Like construction projects, you really can't anticipate what comes up, what will need help with troubleshooting. It varies so much depending on client/contractor/project, but it's really good to have a baseline and I’ve realized that.
I would say the key solution, not overall solution, but key component is hiring my studio manager who is really helping me. I have the thought in my head, but I could just email her or slack her and be like, ‘Hey Michaela, can you make it official and put it in our materials?’ or ‘how do we record it in a way that is translated to not only the clients, but the team?’.
One thing that we've recently implemented–and I try to tell people as we scale, cause we're up to like 22 people now–whenever I have something I need to train someone on or whenever I'm like, ‘oh, we really need to document this’. I like to use Loom and I screen record myself as I'm doing the task so that someone can watch it and rewind it as many times as they need to follow along. Now that said, it's a lot easier, 'cause everything we're doing is digital. So pretty much their entire role is happening behind a screen. What are some of the ways that you implement training materials or tutorials or that handbook in your own firm?
We definitely have a retreat at the beginning of the year. We go over, like down to like the nitty gritty, of how do we treat proposals, or invoices, or how do we do procurement? The retreat is not just to transmit information, but it's to really solicit feedback from the team. Because honestly, at this point I'm not doing the purchasing, I'm not doing a lot of the things I started out with. So I'm not the best person to actually be dictating on how things should go. So it's always asking the broader team ‘what are the changes you think we need to make?’ ‘What are the mistakes we made the past year?’ And then, we're gonna have a mid-year retreat to kind of take all that stuff that we talked about at the beginning of the year and see how we can finesse it even further.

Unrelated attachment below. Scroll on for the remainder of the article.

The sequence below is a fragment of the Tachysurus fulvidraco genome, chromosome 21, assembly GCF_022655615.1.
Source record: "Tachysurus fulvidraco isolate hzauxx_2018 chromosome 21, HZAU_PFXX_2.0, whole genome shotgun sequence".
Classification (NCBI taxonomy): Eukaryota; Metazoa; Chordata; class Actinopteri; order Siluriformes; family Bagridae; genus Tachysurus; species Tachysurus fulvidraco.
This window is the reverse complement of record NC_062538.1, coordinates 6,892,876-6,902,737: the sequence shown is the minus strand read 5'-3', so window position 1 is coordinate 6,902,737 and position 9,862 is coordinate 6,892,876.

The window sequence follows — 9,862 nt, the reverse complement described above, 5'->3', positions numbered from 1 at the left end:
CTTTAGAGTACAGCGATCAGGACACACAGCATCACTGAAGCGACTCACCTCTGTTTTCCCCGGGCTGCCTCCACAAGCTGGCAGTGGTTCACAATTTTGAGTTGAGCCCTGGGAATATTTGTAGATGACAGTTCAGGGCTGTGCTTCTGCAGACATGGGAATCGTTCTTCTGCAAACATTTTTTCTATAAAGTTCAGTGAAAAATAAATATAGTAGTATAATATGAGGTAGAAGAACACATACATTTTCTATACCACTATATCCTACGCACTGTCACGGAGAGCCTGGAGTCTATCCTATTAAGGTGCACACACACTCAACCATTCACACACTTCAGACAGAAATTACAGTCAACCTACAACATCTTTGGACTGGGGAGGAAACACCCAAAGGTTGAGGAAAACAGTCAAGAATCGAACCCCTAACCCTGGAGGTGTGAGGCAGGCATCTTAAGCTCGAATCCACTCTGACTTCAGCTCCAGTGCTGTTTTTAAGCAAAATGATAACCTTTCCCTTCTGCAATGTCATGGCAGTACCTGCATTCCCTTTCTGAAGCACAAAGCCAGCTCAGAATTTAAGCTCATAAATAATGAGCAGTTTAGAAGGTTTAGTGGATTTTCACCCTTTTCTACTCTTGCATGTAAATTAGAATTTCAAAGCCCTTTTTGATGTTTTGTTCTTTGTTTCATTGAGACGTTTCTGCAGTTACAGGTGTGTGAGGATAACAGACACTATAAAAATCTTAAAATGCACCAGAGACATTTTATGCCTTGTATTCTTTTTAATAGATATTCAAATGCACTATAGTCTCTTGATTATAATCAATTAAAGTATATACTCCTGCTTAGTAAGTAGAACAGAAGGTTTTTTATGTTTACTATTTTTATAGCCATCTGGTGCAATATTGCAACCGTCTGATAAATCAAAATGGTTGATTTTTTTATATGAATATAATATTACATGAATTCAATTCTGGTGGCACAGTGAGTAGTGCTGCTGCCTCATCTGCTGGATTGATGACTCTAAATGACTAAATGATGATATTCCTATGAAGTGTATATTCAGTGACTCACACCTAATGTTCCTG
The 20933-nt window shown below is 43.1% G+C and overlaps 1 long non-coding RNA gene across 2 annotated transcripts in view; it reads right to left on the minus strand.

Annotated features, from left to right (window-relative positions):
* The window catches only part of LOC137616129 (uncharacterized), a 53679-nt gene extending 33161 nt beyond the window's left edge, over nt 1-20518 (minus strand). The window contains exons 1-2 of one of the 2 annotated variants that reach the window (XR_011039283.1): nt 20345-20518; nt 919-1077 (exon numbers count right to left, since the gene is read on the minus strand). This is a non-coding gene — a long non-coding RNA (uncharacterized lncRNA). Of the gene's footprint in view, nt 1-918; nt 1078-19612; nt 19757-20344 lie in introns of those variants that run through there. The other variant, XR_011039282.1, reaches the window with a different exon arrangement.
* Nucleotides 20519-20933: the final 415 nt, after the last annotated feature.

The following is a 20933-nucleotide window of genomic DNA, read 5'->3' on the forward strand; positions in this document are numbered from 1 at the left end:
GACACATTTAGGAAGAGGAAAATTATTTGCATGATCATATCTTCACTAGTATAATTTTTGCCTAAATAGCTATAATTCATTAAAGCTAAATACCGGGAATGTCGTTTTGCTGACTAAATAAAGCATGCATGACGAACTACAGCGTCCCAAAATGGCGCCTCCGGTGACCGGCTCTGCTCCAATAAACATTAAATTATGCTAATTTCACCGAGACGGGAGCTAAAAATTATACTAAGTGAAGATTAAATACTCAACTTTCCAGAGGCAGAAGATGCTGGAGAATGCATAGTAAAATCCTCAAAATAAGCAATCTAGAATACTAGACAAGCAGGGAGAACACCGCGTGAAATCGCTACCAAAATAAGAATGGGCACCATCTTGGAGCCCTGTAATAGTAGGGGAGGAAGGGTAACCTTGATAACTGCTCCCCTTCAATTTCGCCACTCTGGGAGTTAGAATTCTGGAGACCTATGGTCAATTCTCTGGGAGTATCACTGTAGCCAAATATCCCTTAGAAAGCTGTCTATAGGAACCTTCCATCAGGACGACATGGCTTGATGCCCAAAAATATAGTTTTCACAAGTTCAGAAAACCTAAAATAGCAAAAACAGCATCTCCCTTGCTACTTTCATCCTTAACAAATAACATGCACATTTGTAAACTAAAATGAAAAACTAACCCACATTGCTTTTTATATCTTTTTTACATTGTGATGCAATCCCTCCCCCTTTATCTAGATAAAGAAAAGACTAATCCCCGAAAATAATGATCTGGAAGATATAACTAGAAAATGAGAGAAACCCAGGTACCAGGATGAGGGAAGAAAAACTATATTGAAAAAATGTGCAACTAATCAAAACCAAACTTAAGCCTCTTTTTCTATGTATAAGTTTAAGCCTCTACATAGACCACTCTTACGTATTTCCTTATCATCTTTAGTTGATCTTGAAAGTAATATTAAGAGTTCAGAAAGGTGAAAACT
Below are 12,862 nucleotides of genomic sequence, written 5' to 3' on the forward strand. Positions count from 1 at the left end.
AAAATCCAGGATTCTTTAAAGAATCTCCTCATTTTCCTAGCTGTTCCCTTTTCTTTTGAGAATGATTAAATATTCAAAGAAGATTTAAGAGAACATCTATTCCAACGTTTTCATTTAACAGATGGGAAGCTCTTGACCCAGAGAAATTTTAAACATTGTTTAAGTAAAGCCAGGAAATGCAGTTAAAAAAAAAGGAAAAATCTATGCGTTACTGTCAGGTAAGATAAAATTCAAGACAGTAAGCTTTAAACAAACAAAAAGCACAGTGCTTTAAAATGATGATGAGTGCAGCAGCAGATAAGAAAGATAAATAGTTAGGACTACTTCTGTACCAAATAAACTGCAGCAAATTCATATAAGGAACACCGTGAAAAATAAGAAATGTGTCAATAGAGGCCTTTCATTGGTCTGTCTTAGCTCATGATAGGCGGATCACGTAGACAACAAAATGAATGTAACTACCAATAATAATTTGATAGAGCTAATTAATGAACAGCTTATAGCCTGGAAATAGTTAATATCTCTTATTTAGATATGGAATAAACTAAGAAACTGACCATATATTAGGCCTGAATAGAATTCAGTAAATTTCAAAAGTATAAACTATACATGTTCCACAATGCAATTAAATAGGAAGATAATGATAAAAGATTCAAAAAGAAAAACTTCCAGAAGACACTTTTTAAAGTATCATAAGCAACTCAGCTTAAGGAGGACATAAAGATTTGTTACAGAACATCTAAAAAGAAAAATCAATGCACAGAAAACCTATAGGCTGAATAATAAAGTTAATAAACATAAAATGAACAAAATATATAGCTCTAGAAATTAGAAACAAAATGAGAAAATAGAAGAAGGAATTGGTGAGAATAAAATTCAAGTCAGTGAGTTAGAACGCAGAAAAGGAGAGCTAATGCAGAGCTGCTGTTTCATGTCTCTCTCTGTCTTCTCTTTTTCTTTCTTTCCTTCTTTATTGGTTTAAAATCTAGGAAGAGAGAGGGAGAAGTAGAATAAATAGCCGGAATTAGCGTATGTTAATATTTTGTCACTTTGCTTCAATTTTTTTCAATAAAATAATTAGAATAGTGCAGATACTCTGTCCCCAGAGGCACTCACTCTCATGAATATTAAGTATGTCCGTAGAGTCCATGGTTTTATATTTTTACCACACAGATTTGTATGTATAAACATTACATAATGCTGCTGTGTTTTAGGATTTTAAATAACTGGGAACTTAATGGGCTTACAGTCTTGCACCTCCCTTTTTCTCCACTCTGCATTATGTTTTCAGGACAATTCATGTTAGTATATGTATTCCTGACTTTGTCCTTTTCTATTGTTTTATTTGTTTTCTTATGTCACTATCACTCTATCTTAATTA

I hate to say it, but for us, a lot of it is day to day mentoring. And because we have two relatively new employees, it is incumbent upon one of the senior members and my team to mentor junior employees and mentor them through the processes because there are so many exceptions. For example, trade vendors–all the trade discounts are different. How you transmit orders are different. How you specify things are different. So we can have a universal protocol, but it is not equally applicable. And it's just unfortunate that that's the case, but that's why clients pay us a higher hourly rate to deal with like 20 emails about door hardware, because that's what it is, you know?
Totally, Yeah. Let me backup a little bit. You mentioned how much you've grown during the pandemic, as many studios have. How many employees were you at, February 2020?
We were at two and a half, so it was me, one full-time and a part-time person.
Wow. <laugh> Okay, and then now you're up to six plus your two external regular contractors.
Before then pre March, 2020, how many projects were you juggling at once? If you had to pick an average.
Mm-hmm, I would say around 20.
That was before pandemic?! <laugh>. Oh, OKAY!
I know it's a lot, but there's a spectrum. You know, some projects take two to four years if it's a new build, so the momentum is different. Then we have the larger projects of maybe full home renovation. But we also have so many repeat clients. I say, once you hire us, we’re your designer for life usually, and that's true. And so we have the client we did the nursery for four years ago, and now their kid is turning into a big kid, so we are changing that room up. So there's all of that. So it's a spectrum, but it is quite a bit, yes.
So now when you've added four more bodies, how many projects are you managing now?
I'm scared to say, ‘cause I might get a bunch of emails, but we're at around 40 to 50 projects right now.
Wow! I am so in awe of you and so proud of you and so excited for myself 'cause that's 40 or 50 projects I get to see of your work and that is a win.